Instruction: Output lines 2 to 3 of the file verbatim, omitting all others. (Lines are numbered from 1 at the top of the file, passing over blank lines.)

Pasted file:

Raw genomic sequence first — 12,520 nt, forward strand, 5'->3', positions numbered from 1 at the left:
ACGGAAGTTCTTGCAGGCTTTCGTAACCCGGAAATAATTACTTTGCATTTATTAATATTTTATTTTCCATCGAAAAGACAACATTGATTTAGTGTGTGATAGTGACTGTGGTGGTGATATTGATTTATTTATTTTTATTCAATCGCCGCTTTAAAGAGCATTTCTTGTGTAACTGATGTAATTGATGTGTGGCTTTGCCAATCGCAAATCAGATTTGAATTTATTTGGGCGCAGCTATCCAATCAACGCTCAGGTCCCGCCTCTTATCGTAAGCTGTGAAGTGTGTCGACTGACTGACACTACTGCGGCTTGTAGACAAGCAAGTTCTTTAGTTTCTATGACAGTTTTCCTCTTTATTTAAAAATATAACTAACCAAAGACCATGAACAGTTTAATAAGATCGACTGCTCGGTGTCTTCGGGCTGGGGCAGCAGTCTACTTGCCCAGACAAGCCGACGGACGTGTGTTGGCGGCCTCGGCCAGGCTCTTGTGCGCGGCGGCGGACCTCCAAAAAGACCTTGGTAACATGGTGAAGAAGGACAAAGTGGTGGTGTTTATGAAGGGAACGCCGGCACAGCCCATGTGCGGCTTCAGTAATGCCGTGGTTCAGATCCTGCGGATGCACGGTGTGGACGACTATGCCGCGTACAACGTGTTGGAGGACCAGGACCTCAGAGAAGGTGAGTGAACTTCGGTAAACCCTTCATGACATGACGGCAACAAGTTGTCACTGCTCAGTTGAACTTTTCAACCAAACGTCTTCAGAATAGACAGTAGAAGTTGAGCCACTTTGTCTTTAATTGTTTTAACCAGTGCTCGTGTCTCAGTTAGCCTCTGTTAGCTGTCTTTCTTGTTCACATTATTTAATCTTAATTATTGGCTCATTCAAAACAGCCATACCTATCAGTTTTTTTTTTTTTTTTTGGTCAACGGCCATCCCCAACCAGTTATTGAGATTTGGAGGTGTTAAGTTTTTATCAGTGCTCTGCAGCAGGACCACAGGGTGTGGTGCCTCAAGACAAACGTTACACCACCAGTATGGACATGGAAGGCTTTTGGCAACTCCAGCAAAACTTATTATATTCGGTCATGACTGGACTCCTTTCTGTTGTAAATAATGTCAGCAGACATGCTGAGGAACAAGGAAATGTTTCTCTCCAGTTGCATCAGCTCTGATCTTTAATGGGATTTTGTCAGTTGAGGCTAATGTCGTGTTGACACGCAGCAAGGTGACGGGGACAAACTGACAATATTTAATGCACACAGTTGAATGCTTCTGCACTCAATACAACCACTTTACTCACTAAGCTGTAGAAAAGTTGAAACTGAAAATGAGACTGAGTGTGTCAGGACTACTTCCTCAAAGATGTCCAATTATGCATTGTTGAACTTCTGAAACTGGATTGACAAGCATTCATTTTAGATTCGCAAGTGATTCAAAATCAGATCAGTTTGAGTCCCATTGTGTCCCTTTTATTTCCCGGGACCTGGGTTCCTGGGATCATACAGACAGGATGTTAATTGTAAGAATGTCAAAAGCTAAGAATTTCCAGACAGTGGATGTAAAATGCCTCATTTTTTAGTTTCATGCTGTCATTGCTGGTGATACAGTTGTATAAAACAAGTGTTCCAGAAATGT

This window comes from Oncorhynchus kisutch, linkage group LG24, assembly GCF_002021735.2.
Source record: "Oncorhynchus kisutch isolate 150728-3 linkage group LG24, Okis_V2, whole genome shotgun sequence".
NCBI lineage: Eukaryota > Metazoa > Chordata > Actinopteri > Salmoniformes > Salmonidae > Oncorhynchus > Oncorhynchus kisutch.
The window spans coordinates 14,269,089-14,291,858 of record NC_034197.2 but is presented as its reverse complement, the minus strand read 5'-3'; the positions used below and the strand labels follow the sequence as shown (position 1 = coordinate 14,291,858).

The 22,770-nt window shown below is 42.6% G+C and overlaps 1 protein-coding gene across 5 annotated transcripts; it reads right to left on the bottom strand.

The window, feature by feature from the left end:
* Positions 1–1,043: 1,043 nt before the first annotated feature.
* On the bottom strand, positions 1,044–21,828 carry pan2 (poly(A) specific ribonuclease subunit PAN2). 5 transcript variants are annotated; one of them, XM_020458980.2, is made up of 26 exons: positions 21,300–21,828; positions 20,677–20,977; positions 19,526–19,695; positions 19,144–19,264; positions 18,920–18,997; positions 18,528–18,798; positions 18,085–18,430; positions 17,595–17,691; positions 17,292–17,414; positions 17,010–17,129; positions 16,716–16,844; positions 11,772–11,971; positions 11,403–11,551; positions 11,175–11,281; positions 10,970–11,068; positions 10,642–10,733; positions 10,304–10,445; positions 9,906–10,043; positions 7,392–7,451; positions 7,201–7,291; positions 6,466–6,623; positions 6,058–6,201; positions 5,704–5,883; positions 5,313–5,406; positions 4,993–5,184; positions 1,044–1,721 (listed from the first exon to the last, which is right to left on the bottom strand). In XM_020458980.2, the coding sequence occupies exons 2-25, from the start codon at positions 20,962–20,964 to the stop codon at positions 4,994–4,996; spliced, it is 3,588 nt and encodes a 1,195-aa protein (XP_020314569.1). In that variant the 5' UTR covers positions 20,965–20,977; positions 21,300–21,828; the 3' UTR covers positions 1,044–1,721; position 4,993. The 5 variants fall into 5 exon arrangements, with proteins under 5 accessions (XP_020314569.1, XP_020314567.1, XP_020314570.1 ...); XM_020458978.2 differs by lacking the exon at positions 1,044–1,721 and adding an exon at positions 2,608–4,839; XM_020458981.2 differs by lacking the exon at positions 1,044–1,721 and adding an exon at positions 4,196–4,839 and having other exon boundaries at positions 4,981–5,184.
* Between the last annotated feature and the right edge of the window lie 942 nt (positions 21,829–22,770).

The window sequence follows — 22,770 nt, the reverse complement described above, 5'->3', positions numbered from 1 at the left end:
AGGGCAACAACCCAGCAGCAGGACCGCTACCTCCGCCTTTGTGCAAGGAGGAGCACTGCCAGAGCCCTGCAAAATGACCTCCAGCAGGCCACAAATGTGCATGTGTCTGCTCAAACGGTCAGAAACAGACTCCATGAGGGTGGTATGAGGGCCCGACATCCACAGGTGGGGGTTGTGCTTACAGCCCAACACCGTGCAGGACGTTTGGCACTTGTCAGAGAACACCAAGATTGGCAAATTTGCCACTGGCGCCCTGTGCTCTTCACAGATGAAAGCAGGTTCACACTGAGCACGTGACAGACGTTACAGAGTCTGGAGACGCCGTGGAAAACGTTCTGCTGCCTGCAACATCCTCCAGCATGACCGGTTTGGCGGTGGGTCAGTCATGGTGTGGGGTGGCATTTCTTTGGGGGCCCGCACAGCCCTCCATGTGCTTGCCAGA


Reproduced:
ACGGAAGTTCTTGCAGGCTTTCGTAACCCGGAAATAATTACTTTGCATTTATTAATATTTTATTTTCCATCGAAAAGACAACATTGATTTAGTGTGTGATAGTGACTGTGGTGGTGATATTGATTTATTTATTTTTATTCAATCGCCGCTTTAAAGAGCATTTCTTGTGTAACTGATGTAATTGATGTGTGGCTTTGCCAATCGCAAATCAGATTTGAATTTATTTGGGCGCAGCTATCCAATCAACGCTCAGGTCCCGCCTCTTATCGTAAGCTGTGAAGTGTGTCGACTGACTGACACTACTGCGGCTTGTAGACAAGCAAGTTCTTTAGTTTCTATGACAGTTTTCCTCTTTATTTAAAAATATAACTAACCAAAGACCATGAACAGTTTAATAAGATCGACTGCTCGGTGTCTTCGGGCTGGGGCAGCAGTCTACTTGCCCAGACAAGCCGACGGACGTGTGTTGGCGGCCTCGGCCAGGCTCTTGTGCGCGGCGGCGGACCTCCAAAAAGACCTTGGTAACATGGTGAAGAAGGACAAAGTGGTGGTGTTTATGAAGGGAACGCCGGCACAGCCCATGTGCGGCTTCAGTAATGCCGTGGTTCAGATCCTGCGGATGCACGGTGTGGACGACTATGCCGCGTACAACGTGTTGGAGGACCAGGACCTCAGAGAAGGTGAGTGAACTTCGGTAAACCCTTCATGACATGACGGCAACAAGTTGTCACTGCTCAGTTGAACTTTTCAACCAAACGTCTTCAGAATAGACAGTAGAAGTTGAGCCACTTTGTCTTTAATTGTTTTAACCAGTGCTCGTGTCTCAGTTAGCCTCTGTTAGCTGTCTTTCTTGTTCACATTATTTAATCTTAATTATTGGCTCATTCAAAACAGCCATACCTATCAGTTTTTTTTTTTTTTTTTGGTCAACGGCCATCCCCAACCAGTTATTGAGATTTGGAGGTGTTAAGTTTTTATCAGTGCTCTGCAGCAGGACCACAGGGTGTGGTGCCTCAAGACAAACGTTACACCACCAGTATGGACATGGAAGGCTTTTGGCAACTCCAGCAAAACTTATTATATTCGGTCATGACTGGACTCCTTTCTGTTGTAAATAATGTCAGCAGACATGCTGAGGAACAAGGAAATGTTTCTCTCCAGTTGCATCAGCTCTGATCTTTAATGGGATTTTGTCAGTTGAGGCTAATGTCGTGTTGACACGCAGCAAGGTGACGGGGACAAACTGACAATATTTAATGCACACAGTTGAATGCTTCTGCACTCAATACAACCACTTTACTCACTAAGCTGTAGAAAAGTTGAAACTGAAAATGAGACTGAGTGTGTCAGGACTACTTCCTCAAAGATGTCCAATTATGCATTGTTGAACTTCTGAAACTGGATTGACAAGCATTCATTTTAGATTCGCAAGTGATTCAAAATCAGATCAGTTTGAGTCCCATTGTGTCCCTTTTATTTCCCGGGACCTGGGTTCCTGGGATCATACAGACAGGATGTTAATTGTAAGAATGTCAAAAGCTAAGAATTTCCAGACAGTGGATGTAAAATGCCTCATTTTTTAGTTTCATGCTGTCATTGCTGGTGATACAGTTGTATAAAACAAGTGTTCCAGAAATGT

This window comes from Oncorhynchus kisutch, linkage group LG24, assembly GCF_002021735.2.